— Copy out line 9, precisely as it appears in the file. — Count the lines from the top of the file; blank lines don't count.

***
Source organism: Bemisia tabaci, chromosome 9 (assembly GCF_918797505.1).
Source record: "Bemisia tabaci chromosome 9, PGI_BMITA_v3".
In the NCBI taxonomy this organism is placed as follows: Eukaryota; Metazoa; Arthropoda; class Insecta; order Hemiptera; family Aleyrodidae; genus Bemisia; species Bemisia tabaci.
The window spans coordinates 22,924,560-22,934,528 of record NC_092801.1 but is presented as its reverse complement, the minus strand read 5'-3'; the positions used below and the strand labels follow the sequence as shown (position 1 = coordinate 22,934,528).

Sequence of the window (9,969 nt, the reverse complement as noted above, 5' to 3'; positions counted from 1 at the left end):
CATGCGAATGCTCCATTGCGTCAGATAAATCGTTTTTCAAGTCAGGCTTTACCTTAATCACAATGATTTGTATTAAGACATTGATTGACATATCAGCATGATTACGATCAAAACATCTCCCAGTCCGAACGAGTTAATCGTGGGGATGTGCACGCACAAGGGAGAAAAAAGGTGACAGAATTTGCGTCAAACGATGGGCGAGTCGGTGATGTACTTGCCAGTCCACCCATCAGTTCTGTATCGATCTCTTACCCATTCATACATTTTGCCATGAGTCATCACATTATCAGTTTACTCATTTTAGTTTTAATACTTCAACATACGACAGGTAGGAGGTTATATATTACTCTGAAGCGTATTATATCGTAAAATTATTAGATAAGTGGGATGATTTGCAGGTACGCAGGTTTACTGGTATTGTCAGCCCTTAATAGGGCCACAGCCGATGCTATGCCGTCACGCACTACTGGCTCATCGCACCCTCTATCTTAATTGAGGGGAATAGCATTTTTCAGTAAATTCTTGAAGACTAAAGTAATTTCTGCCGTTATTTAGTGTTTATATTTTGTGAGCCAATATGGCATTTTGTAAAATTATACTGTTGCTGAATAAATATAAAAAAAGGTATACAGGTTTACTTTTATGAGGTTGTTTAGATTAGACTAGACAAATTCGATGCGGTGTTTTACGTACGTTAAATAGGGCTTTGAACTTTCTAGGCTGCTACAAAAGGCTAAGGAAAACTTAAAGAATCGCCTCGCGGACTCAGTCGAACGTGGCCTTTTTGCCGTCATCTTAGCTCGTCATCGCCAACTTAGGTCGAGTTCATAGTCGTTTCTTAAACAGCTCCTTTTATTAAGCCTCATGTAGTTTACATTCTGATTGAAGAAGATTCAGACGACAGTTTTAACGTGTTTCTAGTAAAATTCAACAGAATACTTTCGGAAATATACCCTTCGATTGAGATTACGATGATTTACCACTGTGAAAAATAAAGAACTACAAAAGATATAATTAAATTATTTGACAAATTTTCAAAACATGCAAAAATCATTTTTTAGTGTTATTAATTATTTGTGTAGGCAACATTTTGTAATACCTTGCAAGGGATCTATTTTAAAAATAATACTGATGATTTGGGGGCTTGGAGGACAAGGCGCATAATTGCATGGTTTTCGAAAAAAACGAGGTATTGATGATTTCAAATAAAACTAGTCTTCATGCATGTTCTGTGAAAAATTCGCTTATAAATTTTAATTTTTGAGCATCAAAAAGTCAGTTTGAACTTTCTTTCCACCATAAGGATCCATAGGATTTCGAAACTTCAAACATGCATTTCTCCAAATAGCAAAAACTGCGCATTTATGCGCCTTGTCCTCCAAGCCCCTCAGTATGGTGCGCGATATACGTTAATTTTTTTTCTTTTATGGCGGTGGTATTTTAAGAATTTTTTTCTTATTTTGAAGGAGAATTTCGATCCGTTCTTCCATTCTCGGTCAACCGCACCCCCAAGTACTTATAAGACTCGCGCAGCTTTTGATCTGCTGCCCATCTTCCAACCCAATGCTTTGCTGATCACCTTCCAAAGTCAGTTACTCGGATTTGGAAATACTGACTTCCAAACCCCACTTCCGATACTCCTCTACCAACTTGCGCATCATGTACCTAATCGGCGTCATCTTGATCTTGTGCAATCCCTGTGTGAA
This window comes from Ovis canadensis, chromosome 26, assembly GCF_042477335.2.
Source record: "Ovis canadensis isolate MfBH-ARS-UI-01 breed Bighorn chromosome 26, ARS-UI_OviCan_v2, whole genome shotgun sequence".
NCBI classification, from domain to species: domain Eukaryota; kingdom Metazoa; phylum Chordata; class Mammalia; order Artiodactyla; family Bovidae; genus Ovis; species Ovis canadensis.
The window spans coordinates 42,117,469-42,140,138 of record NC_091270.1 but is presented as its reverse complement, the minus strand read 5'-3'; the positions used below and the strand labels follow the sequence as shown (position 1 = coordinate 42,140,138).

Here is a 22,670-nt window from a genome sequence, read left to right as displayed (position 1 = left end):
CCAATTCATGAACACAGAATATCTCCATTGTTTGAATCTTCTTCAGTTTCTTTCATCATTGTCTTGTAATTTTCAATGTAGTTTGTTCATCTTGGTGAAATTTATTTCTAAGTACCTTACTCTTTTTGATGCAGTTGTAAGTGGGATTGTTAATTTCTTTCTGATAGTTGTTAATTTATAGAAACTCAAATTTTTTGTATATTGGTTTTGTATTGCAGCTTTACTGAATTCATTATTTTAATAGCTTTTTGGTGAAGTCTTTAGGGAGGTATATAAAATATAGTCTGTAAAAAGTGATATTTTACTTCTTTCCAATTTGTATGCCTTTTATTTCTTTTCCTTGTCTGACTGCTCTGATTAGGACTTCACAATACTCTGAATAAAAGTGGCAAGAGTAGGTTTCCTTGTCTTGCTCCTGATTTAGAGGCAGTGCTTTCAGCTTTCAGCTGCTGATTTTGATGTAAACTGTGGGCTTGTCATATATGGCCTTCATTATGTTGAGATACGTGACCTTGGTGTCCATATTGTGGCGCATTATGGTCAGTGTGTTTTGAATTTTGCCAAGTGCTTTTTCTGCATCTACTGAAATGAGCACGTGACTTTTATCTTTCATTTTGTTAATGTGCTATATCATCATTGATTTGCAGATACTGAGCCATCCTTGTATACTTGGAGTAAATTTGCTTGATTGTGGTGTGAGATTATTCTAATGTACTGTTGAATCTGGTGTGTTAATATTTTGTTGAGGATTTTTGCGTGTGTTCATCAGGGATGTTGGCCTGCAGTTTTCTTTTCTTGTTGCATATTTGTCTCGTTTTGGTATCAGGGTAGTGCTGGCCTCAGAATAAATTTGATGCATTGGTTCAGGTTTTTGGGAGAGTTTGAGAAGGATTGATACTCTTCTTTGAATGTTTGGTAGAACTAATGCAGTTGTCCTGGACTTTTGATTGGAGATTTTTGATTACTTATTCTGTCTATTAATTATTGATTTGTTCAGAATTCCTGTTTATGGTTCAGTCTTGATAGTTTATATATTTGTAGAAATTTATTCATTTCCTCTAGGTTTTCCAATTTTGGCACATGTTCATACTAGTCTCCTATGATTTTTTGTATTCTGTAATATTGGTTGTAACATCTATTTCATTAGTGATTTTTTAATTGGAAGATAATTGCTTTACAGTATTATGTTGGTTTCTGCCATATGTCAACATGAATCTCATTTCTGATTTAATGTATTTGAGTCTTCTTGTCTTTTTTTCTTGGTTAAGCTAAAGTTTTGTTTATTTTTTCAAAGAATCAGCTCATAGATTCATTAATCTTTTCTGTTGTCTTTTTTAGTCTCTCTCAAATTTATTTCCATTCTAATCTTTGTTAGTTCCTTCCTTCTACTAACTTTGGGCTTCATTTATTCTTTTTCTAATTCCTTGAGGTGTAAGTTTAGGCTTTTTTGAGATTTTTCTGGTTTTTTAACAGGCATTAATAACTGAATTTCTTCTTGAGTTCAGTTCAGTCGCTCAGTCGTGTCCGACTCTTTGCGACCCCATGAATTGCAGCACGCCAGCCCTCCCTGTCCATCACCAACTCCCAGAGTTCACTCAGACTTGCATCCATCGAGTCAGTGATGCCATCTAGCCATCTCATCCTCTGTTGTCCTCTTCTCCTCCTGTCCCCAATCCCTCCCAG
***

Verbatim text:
NCBI classification, from domain to species: domain Eukaryota; kingdom Metazoa; phylum Chordata; class Mammalia; order Artiodactyla; family Bovidae; genus Ovis; species Ovis canadensis.